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8 Aug, 2002 By: Thomas K. Arnold

TV shows on DVD are certainly a hot category. There's a Web site devoted solely to cataloging the various TV programs that are available on disc, appropriately called TVshowsonDVD.com, that at last count has more than 1,400 titles.

Retailers are anxiously awaiting the HBO Home Video's upcoming release of the third complete season of “The Sopranos,” while the second season of “The Simpsons” remains an exceptionally strong seller, even with all the big theatrical competition.

And my e-mail basket contains a pitch from Columbia House, the mail-order video seller, that is headlined, “Your Favorite Television Series Now Available on DVD or VHS.” There's a hot link to the Columbia House Web site that takes you right to the heart of TV land.

On a personal note, I'm going nuts at home, watching the complete first season of “The Outer Limits,” a Twilight Zone-esque series popular in the middle 1960s. There are 32 episodes, each nearly an hour long, on the four-disc set from MGM. I'm going to watch as much as I can as often as I can until I'm done.

What's behind the sudden appeal of vintage TV shows on DVD? Like music videos, this is a genre that never really caught on in the VHS-only days. But while DVD's superior sound is what did it for music video, it's the format's higher capacity that is making DVD such a natural conduit for TV shows. Our publisher, Don Rosenberg, is a big “Twilight Zone” fan, and he's ecstatic that the series is now available on disc (from Image). “I've got most of them on VHS, but one season takes up a whole shelf,” he said. “There just isn't room.”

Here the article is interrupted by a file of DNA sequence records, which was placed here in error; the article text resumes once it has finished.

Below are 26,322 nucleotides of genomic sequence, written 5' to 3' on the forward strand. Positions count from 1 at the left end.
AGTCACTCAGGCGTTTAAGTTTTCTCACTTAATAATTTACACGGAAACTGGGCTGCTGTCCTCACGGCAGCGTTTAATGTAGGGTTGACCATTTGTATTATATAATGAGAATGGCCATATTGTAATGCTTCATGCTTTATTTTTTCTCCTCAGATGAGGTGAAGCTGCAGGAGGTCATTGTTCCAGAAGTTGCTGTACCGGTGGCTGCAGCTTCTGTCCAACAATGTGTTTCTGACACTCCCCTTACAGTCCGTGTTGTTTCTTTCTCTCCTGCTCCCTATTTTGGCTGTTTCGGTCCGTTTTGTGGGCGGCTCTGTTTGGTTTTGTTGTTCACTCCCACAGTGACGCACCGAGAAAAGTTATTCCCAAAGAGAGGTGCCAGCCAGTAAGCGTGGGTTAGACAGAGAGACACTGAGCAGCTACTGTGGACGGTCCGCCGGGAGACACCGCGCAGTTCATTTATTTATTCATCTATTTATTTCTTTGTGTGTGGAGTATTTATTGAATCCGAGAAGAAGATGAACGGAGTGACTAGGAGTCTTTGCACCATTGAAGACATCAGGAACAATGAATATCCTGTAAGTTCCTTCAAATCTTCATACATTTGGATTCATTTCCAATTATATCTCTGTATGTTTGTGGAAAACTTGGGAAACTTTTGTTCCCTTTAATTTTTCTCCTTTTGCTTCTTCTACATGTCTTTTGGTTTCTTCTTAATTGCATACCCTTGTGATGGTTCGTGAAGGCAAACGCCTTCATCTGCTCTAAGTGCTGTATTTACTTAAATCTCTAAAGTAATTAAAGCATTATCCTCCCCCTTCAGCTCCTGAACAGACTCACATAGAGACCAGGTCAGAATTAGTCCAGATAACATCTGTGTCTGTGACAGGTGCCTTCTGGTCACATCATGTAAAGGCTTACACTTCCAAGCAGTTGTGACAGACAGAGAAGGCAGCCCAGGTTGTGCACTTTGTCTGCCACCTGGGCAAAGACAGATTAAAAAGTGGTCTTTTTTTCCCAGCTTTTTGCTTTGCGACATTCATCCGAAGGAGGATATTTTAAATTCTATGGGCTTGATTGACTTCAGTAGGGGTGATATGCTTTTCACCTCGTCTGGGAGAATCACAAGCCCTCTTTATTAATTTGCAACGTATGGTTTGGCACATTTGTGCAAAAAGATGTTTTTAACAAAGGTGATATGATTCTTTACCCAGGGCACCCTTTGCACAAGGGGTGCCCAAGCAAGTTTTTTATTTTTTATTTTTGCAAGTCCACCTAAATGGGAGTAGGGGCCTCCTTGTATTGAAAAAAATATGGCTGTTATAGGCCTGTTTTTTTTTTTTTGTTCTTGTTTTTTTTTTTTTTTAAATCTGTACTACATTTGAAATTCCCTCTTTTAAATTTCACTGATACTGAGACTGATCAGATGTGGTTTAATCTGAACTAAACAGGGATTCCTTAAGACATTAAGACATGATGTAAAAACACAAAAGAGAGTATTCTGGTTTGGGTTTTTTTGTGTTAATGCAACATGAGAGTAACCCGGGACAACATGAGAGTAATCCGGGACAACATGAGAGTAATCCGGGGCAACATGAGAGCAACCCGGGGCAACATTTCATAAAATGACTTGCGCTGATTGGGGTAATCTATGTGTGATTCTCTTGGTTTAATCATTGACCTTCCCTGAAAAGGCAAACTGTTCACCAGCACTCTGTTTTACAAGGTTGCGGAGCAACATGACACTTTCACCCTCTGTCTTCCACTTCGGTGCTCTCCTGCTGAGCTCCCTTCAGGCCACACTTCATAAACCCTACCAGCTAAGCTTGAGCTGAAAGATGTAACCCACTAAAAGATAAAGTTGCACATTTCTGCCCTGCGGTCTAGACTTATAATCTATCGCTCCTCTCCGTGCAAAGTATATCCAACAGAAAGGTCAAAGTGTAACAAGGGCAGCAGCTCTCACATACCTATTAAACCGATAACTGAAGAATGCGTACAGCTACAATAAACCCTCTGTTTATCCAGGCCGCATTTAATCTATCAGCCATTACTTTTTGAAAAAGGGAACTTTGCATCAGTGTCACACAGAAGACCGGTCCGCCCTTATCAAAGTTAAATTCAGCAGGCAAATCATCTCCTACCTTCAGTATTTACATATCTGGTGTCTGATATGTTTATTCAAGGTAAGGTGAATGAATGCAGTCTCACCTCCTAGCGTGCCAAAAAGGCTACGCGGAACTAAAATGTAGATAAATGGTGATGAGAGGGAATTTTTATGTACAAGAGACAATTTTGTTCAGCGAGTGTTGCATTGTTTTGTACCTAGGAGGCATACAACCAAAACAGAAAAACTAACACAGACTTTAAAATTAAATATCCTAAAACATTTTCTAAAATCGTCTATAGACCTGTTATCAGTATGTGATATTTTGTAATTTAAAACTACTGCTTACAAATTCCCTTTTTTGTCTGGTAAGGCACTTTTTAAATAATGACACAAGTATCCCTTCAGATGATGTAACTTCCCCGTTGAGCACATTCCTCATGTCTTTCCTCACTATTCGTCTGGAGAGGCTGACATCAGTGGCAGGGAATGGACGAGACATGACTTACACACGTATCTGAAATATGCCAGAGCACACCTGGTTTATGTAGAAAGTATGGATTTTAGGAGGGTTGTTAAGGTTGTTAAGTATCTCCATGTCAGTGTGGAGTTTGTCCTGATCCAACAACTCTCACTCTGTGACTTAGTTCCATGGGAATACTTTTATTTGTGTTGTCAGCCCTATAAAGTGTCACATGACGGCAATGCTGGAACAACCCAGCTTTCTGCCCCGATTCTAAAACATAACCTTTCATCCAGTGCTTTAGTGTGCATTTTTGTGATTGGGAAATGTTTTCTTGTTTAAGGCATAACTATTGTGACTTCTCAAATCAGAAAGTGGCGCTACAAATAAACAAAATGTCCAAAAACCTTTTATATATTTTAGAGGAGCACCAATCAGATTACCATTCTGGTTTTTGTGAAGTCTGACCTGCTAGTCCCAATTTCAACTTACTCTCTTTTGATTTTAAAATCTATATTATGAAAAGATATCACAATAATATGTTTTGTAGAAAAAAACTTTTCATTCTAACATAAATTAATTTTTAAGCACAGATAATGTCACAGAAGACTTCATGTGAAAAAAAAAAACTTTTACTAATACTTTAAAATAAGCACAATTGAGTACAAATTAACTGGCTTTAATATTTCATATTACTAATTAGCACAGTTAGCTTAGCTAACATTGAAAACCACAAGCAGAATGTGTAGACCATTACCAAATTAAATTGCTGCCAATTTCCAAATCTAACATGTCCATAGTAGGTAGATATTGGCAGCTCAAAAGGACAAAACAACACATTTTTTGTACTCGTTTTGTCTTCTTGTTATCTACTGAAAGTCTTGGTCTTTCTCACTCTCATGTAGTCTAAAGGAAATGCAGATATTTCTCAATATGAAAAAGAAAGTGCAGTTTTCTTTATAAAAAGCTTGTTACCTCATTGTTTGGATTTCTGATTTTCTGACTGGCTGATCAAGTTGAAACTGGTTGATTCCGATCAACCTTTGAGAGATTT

I should point out that on DVD, the entire first season of “The Outer Limits” takes up about two inches of shelf space.

TV shows are the comfort food of our generation. We grew up with these shows, and we love them like a cherished friend. We all have our own favorites – me, I can't get enough of “One Step Beyond” (available on DVD through Slingshot Entertainment), “The Outer Limits” (MGM), “The Sopranos” (HBO), “Oz” (HBO), “The Twilight Zone” (Image) and “Alfred Hitchcock Presents” (Universal).

The problem is, we never had an easy way to access or store them, short of using up gobs of space by collecting the videocassettes and then trying to file them away in some sort of order.

DVDs, on the other hand, are great—particularly those “complete season” packages, or even single discs with four or five episodes.

The technology revolution that's putting all sorts of new devices into our homes—from cell phones and Palm Pilots to DVD players and TiVo – is making our society's space crunch even more pronounced.

When it comes to deciding what to collect, size does matter.

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